2. Lack of Health Workers: Half of the world’s women give birth at home alone or with only a friend or relative to help. Skilled attendance at all births is considered to be the single most critical intervention for ensuring safe motherhood. Up to 15 percent of all births are complicated by a potentially fatal condition and yet almost all are treatable when there is a skilled attendant present to recognise problems early and to intervene and manage the complication.

3. Lack of equipment and supplies. Even when a woman does get to a health center, there may be no trained staff, no drugs, no blood bank, nor the necessary surgical equipment and skills to perform a caesarean section.

4. Transportation. Rural women are far less likely than their urban counterparts to receive skilled care during childbirth. A woman can bleed to death in two hours, and such delays cost many women and newborns their lives.

5. Funds. A lack of money means that many women can’t buy the simple things needed for their care, let alone pay the fees often charged by clinics and health workers.

You may remember Christy Turlington. She was one of my favourite supermodels. (Elle will always be my fave…), and featured in a couple of George Michael’s film clips. Of course this just makes me love her more.

 

But THIS really makes me respect her. After experiencing complications from the birth of her first child in 2003, she became interested in prenatal health, thus sparking the birth of her film. Christy is making her directional debut with No Woman, No Cry, a full-length documentary that examines health care options for expecting women in four different countries: Tanzania, Guatemala, Bangladesh and the United States.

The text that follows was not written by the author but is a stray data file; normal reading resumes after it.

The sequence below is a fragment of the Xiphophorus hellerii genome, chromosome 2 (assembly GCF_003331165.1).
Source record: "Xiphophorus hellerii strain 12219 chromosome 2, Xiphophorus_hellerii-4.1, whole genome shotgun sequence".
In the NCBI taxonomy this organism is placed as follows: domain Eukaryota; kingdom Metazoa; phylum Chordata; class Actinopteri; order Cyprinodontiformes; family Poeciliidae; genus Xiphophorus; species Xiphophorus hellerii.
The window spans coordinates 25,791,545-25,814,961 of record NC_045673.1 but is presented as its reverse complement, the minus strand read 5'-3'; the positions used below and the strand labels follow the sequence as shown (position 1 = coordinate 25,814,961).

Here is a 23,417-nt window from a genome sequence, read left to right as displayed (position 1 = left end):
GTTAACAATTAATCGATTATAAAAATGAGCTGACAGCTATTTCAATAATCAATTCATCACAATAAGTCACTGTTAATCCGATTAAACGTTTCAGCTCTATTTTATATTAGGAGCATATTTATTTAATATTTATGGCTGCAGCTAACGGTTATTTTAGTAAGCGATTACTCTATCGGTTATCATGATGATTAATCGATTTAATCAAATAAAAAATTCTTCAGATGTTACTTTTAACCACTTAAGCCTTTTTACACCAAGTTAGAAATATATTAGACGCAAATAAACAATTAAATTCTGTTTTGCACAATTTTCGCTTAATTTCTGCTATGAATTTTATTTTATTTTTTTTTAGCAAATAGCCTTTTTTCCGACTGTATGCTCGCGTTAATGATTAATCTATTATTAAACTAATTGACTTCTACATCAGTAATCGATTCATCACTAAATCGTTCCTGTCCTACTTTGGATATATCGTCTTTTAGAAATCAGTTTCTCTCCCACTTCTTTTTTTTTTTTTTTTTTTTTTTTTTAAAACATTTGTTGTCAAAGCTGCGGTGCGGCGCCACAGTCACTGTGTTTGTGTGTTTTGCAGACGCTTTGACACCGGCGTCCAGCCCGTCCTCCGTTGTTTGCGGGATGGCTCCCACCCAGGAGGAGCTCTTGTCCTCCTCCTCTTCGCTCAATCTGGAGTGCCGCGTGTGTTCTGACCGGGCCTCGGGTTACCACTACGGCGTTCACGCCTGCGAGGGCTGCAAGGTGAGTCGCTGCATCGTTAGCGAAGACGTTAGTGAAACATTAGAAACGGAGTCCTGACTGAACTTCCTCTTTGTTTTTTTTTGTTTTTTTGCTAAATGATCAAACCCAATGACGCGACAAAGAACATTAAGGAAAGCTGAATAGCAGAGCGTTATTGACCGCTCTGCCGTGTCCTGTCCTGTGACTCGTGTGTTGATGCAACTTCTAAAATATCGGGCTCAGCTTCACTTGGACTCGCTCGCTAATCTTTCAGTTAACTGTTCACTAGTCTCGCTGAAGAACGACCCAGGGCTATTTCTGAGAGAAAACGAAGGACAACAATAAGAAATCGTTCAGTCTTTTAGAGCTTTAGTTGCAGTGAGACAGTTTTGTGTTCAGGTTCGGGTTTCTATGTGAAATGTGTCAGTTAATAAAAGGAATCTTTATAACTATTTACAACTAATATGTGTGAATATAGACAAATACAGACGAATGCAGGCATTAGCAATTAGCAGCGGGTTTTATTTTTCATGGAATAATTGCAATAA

Here is a snippet of the film.

You can follow Christy on twitter here.   Or you can go to this site and sign your name to a petition which will according to The Huffington Post, be taken to the next G8 Summit.

I know this isn’t an issue that everyone will feel attached to. I’m also sorry this post wasn’t very ‘fun’ today.

However – having a child is without a doubt the scariest, most overwhelming and stressful and painful thing I have ever done. It has changed me in ways I can’t even explain. But I had amazing help from a doctor, a midwife, a clinic nurse, and support from family and friends. 

Learning that some women aren’t getting BASIC care astounds me. HOW do they cope?

If you had a mother who was able to care for you in your early years of life – then I urge you to sign the petition. Because without her imagine how different your life could have been.

Perhaps I should’ve saved this one for Mothers Day??? Oh well, today is the Queen’s Day, and she is supposedly the mother of many nations.

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One comment

  1. Victoria Penrose · June 28, 2010

    I applaud you for speaking up. I am pregnant with my first child and will require a caesarian due to a broken pelvis injury dating back to 1998….these women from less developed nations would probably not get this kind of care.

    It is so important to raise awareness in this way.

    Thank you Cindy!